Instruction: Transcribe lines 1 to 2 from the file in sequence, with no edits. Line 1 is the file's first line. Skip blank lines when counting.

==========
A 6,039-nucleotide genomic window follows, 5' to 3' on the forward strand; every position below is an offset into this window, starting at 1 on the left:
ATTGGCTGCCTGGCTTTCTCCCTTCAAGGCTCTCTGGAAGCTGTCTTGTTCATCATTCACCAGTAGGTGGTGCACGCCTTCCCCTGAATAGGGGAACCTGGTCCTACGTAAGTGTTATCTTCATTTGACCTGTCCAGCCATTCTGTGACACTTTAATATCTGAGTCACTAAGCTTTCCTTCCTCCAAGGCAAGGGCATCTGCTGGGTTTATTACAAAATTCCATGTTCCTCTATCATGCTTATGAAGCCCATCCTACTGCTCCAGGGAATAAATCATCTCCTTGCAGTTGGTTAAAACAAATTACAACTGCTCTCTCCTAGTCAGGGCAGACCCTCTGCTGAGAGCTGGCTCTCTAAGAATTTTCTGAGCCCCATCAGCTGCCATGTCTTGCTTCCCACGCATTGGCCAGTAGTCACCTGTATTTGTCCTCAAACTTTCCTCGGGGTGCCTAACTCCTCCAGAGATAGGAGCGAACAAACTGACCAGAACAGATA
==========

A 6,039-nucleotide genomic window follows, 5' to 3' on the forward strand; every position below is an offset into this window, starting at 1 on the left:
ATTGGCTGCCTGGCTTTCTCCCTTCAAGGCTCTCTGGAAGCTGTCTTGTTCATCATTCACCAGTAGGTGGTGCACGCCTTCCCCTGAATAGGGGAACCTGGTCCTACGTAAGTGTTATCTTCATTTGACCTGTCCAGCCATTCTGTGACACTTTAATATCTGAGTCACTAAGCTTTCCTTCCTCCAAGGCAAGGGCATCTGCTGGGTTTATTACAAAATTCCATGTTCCTCTATCATGCTTATGAAGCCCATCCTACTGCTCCAGGGAATAAATCATCTCCTTGCAGTTGGTTAAAACAAATTACAACTGCTCTCTCCTAGTCAGGGCAGACCCTCTGCTGAGAGCTGGCTCTCTAAGAATTTTCTGAGCCCCATCAGCTGCCATGTCTTGCTTCCCACGCATTGGCCAGTAGTCACCTGTATTTGTCCTCAAACTTTCCTCGGGGTGCCTAACTCCTCCAGAGATAGGAGCGAACAAACTGACCAGAACAGATA